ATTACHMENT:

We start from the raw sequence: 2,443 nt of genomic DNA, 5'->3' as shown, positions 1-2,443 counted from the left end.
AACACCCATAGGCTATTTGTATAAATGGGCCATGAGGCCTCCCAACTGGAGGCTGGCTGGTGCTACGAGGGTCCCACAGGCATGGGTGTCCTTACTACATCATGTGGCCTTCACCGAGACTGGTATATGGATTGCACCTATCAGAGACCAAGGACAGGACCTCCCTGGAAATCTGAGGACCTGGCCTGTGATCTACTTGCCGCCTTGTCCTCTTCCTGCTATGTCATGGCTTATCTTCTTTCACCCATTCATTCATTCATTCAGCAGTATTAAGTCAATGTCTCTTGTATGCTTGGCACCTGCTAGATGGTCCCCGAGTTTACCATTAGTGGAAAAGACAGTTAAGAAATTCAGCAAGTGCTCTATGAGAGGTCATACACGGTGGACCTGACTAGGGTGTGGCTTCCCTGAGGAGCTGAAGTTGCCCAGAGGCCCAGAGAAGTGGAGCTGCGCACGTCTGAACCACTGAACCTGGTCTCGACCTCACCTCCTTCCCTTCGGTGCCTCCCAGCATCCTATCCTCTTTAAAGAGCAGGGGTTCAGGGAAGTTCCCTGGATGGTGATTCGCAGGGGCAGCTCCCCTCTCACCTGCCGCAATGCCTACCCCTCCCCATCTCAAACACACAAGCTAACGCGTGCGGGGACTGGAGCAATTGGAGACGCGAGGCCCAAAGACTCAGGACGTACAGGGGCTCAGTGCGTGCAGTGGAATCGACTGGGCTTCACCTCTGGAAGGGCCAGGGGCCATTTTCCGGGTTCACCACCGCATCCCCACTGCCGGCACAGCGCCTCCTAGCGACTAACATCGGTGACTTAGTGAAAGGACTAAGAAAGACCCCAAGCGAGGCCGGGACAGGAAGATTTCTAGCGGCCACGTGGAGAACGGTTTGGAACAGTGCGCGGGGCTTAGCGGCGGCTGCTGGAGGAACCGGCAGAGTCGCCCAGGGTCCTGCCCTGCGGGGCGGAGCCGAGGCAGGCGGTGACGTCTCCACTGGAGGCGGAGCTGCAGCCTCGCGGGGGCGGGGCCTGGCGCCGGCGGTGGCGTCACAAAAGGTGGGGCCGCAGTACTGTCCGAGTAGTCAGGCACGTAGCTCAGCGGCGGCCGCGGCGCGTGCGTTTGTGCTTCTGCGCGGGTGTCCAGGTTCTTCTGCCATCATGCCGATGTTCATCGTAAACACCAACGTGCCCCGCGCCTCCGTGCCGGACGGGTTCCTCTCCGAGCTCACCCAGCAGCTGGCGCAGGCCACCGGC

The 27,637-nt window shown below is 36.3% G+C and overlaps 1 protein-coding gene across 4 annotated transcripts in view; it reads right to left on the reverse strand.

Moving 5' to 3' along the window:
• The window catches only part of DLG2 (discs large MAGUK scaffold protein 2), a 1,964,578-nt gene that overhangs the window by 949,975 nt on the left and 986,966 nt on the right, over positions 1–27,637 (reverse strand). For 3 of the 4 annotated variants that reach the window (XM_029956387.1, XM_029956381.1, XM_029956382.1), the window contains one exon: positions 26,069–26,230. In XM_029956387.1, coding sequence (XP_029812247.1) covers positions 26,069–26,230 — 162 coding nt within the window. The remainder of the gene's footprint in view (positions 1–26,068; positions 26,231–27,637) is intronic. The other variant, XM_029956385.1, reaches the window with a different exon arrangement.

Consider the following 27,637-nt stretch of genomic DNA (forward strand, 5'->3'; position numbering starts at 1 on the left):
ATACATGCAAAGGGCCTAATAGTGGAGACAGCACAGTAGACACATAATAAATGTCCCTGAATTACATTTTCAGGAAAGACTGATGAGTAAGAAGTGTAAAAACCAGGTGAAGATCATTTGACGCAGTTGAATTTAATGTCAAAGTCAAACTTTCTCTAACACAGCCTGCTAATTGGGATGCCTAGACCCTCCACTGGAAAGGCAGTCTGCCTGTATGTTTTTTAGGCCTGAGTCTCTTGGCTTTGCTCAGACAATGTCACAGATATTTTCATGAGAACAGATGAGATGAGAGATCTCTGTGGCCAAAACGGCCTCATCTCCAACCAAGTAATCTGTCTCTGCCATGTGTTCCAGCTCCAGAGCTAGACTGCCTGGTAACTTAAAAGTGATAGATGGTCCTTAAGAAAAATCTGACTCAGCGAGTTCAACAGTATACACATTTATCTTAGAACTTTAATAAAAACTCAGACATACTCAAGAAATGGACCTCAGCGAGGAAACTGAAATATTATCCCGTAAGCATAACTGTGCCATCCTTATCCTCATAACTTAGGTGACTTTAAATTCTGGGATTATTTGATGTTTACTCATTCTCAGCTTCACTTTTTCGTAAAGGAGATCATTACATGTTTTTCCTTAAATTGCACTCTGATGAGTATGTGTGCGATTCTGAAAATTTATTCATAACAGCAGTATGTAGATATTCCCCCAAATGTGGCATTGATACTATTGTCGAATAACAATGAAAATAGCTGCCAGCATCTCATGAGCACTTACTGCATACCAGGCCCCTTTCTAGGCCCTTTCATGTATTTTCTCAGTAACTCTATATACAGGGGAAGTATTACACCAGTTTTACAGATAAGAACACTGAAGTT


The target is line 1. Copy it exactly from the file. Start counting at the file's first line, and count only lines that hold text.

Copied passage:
We start from the raw sequence: 2,443 nt of genomic DNA, 5'->3' as shown, positions 1-2,443 counted from the left end.